Tour De Farce of The Real Employment Charts

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This post is a copy of the updated permanent page of employment charts.

Total and Full Time Employment

Updated June 3, 2012

The number of persons employed full time in May rose by 635,000, not seasonally manipulated (from the household survey). That compares with a gain of 774,000 in April 2011.  The average gain in May for the previous 10 years was 797,000. This May’s increase came on the heels of a very poor April which appeared to be a giveback of some of the record gains in March. The March gain of 1.33 million was a record since 2002, and it was multiples of the typical March gain of 289,000. Taking the 3 months from March through May to filter out the weather related gyrations, this year’s gain of 2.05 million was significantly stronger than 2011′s gain of 1.9 million and was well above the prior 10 year average of 1.76 million.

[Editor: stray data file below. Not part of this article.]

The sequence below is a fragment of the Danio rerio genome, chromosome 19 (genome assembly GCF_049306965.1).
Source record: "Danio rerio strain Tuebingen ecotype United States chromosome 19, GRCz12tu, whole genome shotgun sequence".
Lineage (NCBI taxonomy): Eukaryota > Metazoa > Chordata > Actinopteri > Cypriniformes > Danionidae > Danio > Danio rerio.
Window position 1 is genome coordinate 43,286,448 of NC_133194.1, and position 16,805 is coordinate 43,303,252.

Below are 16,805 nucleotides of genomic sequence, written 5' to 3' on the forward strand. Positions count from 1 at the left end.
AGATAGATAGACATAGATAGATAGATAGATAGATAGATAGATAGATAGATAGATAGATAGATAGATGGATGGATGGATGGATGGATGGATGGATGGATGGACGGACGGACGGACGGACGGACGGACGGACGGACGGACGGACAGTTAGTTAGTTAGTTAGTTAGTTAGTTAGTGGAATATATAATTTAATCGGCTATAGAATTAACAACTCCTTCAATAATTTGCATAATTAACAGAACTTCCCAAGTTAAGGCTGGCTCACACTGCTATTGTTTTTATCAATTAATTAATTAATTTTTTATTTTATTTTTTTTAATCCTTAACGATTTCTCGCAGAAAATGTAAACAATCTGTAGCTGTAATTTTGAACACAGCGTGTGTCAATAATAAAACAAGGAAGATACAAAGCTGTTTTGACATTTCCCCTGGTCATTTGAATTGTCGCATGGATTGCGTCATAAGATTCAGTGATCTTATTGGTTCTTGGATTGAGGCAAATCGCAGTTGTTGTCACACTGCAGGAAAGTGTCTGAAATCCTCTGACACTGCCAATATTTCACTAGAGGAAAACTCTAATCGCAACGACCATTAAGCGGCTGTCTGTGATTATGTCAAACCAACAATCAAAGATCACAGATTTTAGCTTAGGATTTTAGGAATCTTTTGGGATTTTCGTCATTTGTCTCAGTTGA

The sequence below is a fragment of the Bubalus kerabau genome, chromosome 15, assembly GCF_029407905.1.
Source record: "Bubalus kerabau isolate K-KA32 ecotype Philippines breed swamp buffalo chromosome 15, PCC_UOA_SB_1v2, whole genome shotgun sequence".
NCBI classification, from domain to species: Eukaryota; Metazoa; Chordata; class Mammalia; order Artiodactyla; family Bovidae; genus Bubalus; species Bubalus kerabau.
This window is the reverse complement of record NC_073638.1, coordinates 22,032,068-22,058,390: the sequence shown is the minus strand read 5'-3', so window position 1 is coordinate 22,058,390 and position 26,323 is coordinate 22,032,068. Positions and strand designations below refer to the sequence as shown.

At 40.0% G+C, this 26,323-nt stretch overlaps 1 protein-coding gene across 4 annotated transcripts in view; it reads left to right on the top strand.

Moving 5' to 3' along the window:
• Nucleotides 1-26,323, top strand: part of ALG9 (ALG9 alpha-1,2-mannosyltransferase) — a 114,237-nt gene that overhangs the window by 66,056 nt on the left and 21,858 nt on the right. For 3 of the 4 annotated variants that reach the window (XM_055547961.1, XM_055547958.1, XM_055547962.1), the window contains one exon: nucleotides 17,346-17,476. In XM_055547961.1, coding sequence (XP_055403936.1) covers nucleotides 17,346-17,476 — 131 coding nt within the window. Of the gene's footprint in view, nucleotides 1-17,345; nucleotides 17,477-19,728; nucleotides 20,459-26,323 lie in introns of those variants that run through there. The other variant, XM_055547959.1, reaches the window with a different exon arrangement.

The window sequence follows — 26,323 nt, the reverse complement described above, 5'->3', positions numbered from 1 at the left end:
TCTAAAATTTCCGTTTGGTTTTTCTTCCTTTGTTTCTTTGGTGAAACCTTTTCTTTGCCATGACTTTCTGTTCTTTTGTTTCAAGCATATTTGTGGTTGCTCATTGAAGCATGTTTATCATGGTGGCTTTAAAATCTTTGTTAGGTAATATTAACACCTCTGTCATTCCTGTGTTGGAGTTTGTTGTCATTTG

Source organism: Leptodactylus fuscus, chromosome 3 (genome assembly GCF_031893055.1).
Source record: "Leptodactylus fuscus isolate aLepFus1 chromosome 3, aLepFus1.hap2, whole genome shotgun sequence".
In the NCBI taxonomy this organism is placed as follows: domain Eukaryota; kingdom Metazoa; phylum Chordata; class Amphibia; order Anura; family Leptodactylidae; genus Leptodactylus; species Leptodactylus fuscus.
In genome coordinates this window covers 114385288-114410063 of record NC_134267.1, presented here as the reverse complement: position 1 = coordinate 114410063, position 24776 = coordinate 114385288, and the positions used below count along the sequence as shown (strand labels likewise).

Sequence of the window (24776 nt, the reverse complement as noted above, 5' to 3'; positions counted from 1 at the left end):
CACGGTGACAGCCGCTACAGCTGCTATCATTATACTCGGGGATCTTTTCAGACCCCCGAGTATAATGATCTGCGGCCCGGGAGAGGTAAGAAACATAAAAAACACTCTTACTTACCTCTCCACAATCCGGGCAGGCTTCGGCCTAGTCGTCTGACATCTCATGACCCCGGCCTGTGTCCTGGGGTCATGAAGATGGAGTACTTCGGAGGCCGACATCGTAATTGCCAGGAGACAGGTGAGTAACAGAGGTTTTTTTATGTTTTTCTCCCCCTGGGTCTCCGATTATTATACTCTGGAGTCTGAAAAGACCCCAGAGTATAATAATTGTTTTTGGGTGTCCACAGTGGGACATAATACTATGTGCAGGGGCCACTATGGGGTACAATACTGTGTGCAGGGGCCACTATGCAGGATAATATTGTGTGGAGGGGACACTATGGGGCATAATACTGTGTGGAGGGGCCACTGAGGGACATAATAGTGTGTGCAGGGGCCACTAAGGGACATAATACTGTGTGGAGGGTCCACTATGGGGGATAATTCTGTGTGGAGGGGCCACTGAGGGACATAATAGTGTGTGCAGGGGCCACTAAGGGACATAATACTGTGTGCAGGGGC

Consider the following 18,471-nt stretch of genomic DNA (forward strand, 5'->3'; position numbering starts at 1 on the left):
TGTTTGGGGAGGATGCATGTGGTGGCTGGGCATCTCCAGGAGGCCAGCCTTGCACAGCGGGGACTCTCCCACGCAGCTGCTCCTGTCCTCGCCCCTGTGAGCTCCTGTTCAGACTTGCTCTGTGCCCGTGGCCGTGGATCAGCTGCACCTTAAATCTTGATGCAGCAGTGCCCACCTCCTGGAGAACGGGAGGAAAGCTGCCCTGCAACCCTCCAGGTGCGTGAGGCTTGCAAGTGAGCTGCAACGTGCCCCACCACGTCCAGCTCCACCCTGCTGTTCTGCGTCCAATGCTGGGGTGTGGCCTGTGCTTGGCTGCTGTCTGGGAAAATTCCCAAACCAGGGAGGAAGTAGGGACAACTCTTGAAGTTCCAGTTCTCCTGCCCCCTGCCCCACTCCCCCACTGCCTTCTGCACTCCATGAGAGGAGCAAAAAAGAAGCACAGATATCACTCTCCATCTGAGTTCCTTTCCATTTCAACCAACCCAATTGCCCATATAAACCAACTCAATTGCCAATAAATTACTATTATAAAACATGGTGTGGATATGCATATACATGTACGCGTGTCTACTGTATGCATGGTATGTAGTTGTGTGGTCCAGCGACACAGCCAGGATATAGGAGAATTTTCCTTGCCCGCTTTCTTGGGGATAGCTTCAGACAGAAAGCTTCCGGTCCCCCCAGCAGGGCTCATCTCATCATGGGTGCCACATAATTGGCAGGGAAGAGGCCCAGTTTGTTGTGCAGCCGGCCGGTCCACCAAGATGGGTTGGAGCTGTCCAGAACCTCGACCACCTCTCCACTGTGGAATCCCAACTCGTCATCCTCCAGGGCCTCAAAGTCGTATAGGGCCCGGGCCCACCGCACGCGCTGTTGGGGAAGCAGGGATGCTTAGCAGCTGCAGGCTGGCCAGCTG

In other words, these numbers were much better than the “sky is falling” headline seasonally adjusted numbers that everyone was moaning and groaning about on Friday. Any time you see that much hysteria over a single data point, it’s usually a good idea to be highly skeptical. Not that any of this has anything to do with stock prices. They may continue lower, but the employment data is not the reason. Fear of the unknown is.

My focus is on full time rather than total employment. Part time jobs are nice, and for many that hold them, they are a lifeline, but the important metric here is full time jobs. Without those, we’re dead. Total employment grew far more than full time jobs, as has been the case throughout this “recovery.”

Full Time and Total Employed Long Term View - Click to enlarge

Full Time and Total Employed Long Term View - Click to enlarge